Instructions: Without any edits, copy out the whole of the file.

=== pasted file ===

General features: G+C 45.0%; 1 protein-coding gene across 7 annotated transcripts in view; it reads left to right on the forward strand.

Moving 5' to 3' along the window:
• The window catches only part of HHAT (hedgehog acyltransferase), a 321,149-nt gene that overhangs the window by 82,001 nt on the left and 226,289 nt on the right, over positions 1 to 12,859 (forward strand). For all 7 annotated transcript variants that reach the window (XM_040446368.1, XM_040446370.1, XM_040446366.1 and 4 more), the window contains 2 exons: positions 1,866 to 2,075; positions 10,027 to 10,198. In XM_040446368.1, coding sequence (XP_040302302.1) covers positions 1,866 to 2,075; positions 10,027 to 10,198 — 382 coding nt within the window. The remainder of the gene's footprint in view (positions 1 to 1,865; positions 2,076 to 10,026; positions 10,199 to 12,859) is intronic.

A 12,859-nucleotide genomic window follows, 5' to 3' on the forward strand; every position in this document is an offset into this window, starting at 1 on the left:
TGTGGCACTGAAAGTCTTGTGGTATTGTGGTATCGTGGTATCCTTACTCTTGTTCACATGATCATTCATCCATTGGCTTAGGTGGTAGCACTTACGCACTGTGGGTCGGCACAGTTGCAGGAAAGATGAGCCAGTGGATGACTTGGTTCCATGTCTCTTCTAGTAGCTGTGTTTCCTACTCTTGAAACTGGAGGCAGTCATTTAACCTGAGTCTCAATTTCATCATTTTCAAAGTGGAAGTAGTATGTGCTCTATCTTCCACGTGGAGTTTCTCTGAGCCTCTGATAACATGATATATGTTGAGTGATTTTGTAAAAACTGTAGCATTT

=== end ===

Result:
General features: G+C 45.0%; 1 protein-coding gene across 7 annotated transcripts in view; it reads left to right on the forward strand.

Moving 5' to 3' along the window:
• The window catches only part of HHAT (hedgehog acyltransferase), a 321,149-nt gene that overhangs the window by 82,001 nt on the left and 226,289 nt on the right, over positions 1 to 12,859 (forward strand). For all 7 annotated transcript variants that reach the window (XM_040446368.1, XM_040446370.1, XM_040446366.1 and 4 more), the window contains 2 exons: positions 1,866 to 2,075; positions 10,027 to 10,198. In XM_040446368.1, coding sequence (XP_040302302.1) covers positions 1,866 to 2,075; positions 10,027 to 10,198 — 382 coding nt within the window. The remainder of the gene's footprint in view (positions 1 to 1,865; positions 2,076 to 10,026; positions 10,199 to 12,859) is intronic.

A 12,859-nucleotide genomic window follows, 5' to 3' on the forward strand; every position in this document is an offset into this window, starting at 1 on the left:
TGTGGCACTGAAAGTCTTGTGGTATTGTGGTATCGTGGTATCCTTACTCTTGTTCACATGATCATTCATCCATTGGCTTAGGTGGTAGCACTTACGCACTGTGGGTCGGCACAGTTGCAGGAAAGATGAGCCAGTGGATGACTTGGTTCCATGTCTCTTCTAGTAGCTGTGTTTCCTACTCTTGAAACTGGAGGCAGTCATTTAACCTGAGTCTCAATTTCATCATTTTCAAAGTGGAAGTAGTATGTGCTCTATCTTCCACGTGGAGTTTCTCTGAGCCTCTGATAACATGATATATGTTGAGTGATTTTGTAAAAACTGTAGCATTT